BY ALEXANDRA PETRI
The trouble with living in this year of our Lord 2018 is that startling, bad, once-in-a-generation things happen with such swift and disconcerting profusion. You can be upset about some things all of the time, and everything some of the time, but you can’t be upset about all of the things all of the time.
Or can you? If it is, in fact, possible, this would certainly be the year. Then again, it may give us all ulcers, and that seems risky given the current state of our health-care system.
I understand that so many other nightmare things have happened that when the president of the United States makes a cruel crack about the #MeToo movement at a rally, it barely ripples on the surface. I understand that we as a country look at this man, our president, and say, “Yes, that sounds like him! That is exactly the sort of thing that he would say,” and then we leave what should be a full month of just outrage by the side of the road to fend for itself — maybe with an apologetic note that we hope to get back to it in 2019, when we will maybe not also have to be upset at the speaker of the House for not bothering to familiarize himself with who Scott Pruitt was even after he hit his 58th scandal. I understand that we cannot be indignant about everything all the time or we would never sleep.
But as 2018 barrels past this incident, let us at least pause and agree that it was disgusting in a now-familiar way.
“I’m going to get one of those little kits,” President Trump said about Sen. Elizabeth Warren, D-Mass., at the rally, “and in [the] middle of the debate, when she proclaims that she is of Indian heritage — because her mother said that she has high cheekbones; that’s her only evidence, that her mother said she has high cheekbones — we will take that little kit, and we will say, but we have to do it gently because we’re in the ‘Me Too’ generation, so we have to be very gentle, and we will very gently take that kit, and we will slowly toss it, hoping it doesn’t hit her and injure her arm, even though it probably only weighs 2 ounces.”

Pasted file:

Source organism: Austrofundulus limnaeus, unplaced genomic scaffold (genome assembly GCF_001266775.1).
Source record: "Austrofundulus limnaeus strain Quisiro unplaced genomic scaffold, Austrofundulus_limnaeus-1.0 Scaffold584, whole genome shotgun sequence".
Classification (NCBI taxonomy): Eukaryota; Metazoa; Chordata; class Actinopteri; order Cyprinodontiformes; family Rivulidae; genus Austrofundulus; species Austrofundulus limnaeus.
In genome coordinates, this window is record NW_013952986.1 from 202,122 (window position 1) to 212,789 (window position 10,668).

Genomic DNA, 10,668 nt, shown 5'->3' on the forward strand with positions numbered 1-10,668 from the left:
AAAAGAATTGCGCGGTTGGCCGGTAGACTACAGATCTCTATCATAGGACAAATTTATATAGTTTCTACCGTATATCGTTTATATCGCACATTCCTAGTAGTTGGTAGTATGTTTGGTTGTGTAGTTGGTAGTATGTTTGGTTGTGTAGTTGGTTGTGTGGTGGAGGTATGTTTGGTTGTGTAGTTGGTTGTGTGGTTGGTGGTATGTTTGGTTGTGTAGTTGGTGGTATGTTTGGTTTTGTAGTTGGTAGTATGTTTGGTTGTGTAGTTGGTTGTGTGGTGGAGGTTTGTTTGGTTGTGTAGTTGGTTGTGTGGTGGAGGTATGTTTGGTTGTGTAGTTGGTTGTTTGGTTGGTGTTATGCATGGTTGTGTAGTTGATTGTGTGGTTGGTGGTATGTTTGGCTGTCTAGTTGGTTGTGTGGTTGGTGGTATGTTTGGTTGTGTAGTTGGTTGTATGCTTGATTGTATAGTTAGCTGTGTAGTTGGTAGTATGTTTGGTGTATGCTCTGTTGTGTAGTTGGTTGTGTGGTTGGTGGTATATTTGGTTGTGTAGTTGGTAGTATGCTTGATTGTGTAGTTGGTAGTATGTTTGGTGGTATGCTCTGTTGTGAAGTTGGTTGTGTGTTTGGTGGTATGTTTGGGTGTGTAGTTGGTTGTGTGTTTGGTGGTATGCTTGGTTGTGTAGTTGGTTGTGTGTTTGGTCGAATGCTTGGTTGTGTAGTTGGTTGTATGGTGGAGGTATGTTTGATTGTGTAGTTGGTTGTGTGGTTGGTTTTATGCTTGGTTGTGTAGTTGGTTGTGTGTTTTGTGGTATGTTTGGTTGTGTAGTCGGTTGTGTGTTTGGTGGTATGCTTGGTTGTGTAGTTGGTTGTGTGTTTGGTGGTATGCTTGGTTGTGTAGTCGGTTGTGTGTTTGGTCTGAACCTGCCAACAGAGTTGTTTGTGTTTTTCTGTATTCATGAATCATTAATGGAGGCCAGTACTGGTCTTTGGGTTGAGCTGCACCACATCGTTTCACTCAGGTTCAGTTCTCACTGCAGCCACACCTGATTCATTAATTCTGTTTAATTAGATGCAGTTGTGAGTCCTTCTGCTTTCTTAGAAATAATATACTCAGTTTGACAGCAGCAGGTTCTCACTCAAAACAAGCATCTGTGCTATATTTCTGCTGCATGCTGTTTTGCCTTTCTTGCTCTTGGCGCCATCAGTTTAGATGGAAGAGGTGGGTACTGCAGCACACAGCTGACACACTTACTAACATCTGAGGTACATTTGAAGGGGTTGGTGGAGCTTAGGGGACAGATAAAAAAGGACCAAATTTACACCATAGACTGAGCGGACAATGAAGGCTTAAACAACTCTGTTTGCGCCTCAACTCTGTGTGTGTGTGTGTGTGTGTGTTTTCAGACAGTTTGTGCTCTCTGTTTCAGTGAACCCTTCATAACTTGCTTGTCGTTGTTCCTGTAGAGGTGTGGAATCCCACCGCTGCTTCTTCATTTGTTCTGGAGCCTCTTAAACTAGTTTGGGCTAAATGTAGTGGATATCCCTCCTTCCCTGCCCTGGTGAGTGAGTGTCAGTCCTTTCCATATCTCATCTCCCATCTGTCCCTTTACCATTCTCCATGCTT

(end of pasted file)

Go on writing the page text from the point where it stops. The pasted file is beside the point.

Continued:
The clumsy, implausibly deniable pivot to arm injury is familiar — this is what happened with Megyn Kelly’s “blood coming out of her wherever.” Trump has this tendency to swerve away from his obvious meaning at the last second.
As writer Anna Merlan observed on Twitter, “He thinks a DNA kit is like a rape kit. That’s the joke.”
But really, how does he think DNA tests work? If Trump has ever looked up anything in his life to make certain he knew what he was talking about, he gives no evidence of it. There was a time when I was so ignorant of the world that I assumed that anything whose workings I did not understand was probably naughty somehow, but then I turned 14. (And also, there was Google.) Trump seems to have experienced no such evolution.
He is still the little boy, vain in his misinformation, who boasts about never changing diapers. He seems as though he would still read Urban Dictionary with pleasure, then report the things he found there as actual occurrences.
“That must be a pretty picture, you dropping to your knees,” he said to a “Celebrity Apprentice” contestant — another of the puerile, creepy insinuations that he has in place of actual information. His world-picture continues to seem to be put together from things he has overheard in locker rooms, and not particularly nice locker rooms, either.
So, of course, we will pass this without a sigh. Two roads diverged in November 2016, and we have taken the one where we knew, going in, that the president would be someone who made fun of sexual assault.
Of course, he has appointed Bill Shine the deputy chief of staff for communications, a man who presided over years of payoffs and coverups of sexual harassment at Fox News. Can’t wait to see whom he picks for the Supreme Court when Roe v. Wade might be revisited! This is how Trump sees half the world: not as people but as women — something quite different. We knew all this. Everything is happening, and we cannot give every injury the time it deserves. But how disgusting that this is what we expect. How disgusting that this is what we take for granted.
Alexandra Petri is a columnist for the Washington Post Writers Group. Follow her @petridishes.